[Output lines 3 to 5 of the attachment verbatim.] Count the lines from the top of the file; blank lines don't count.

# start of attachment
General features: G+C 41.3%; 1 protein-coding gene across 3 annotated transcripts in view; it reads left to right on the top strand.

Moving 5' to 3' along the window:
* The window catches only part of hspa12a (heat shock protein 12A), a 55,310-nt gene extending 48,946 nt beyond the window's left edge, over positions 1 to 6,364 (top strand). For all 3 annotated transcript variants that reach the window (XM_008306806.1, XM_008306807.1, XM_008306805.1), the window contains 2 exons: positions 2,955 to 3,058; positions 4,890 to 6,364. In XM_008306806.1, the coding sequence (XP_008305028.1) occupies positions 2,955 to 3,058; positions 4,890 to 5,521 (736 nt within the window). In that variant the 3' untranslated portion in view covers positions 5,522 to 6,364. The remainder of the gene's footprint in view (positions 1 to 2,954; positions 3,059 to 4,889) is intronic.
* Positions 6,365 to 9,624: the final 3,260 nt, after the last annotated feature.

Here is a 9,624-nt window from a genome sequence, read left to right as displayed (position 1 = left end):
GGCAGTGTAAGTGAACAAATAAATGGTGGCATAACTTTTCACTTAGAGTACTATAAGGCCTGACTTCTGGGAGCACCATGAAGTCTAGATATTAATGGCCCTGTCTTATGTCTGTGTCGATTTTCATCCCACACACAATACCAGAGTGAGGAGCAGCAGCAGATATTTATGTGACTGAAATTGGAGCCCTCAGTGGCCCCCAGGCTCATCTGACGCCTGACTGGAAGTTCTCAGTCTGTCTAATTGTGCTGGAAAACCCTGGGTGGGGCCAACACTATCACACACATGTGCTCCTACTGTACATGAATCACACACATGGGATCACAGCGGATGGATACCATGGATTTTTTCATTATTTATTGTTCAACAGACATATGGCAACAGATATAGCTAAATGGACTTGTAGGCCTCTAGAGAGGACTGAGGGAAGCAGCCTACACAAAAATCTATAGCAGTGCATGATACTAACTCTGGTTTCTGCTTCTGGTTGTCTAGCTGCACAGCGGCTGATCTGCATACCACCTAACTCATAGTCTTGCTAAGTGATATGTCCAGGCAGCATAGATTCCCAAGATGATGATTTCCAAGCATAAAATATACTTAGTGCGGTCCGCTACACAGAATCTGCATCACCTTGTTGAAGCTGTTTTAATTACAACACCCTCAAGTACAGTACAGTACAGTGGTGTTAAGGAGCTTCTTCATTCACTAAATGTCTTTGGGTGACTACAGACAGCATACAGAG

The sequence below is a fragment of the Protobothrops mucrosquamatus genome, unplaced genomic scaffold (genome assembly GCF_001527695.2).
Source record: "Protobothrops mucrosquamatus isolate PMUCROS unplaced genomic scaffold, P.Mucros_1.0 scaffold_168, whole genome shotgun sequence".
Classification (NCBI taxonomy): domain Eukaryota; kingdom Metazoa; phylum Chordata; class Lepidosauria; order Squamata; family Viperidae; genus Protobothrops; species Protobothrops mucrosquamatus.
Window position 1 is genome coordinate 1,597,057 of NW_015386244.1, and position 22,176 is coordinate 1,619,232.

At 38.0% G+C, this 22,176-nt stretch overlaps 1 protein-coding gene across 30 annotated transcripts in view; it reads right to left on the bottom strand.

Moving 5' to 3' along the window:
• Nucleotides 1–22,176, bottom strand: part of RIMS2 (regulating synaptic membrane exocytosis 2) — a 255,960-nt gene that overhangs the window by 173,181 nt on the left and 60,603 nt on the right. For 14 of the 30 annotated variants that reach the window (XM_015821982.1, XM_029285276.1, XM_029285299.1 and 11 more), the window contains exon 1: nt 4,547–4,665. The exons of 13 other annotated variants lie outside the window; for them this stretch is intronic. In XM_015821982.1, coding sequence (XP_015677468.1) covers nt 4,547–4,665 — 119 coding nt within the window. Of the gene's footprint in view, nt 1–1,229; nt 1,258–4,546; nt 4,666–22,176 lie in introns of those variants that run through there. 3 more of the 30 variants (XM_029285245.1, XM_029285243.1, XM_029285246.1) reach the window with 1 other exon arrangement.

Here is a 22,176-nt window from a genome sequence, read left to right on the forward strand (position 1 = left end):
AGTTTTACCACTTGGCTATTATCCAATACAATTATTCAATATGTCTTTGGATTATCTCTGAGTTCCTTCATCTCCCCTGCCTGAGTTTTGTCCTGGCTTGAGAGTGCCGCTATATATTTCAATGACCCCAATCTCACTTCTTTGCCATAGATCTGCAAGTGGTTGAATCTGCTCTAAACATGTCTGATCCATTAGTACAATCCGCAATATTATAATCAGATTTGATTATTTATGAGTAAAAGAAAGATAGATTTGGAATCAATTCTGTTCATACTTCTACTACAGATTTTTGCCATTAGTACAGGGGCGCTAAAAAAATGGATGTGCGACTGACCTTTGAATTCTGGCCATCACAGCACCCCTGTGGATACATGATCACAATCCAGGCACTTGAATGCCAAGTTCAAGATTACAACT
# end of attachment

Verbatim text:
* The window catches only part of hspa12a (heat shock protein 12A), a 55,310-nt gene extending 48,946 nt beyond the window's left edge, over positions 1 to 6,364 (top strand). For all 3 annotated transcript variants that reach the window (XM_008306806.1, XM_008306807.1, XM_008306805.1), the window contains 2 exons: positions 2,955 to 3,058; positions 4,890 to 6,364. In XM_008306806.1, the coding sequence (XP_008305028.1) occupies positions 2,955 to 3,058; positions 4,890 to 5,521 (736 nt within the window). In that variant the 3' untranslated portion in view covers positions 5,522 to 6,364. The remainder of the gene's footprint in view (positions 1 to 2,954; positions 3,059 to 4,889) is intronic.
* Positions 6,365 to 9,624: the final 3,260 nt, after the last annotated feature.

Here is a 9,624-nt window from a genome sequence, read left to right as displayed (position 1 = left end):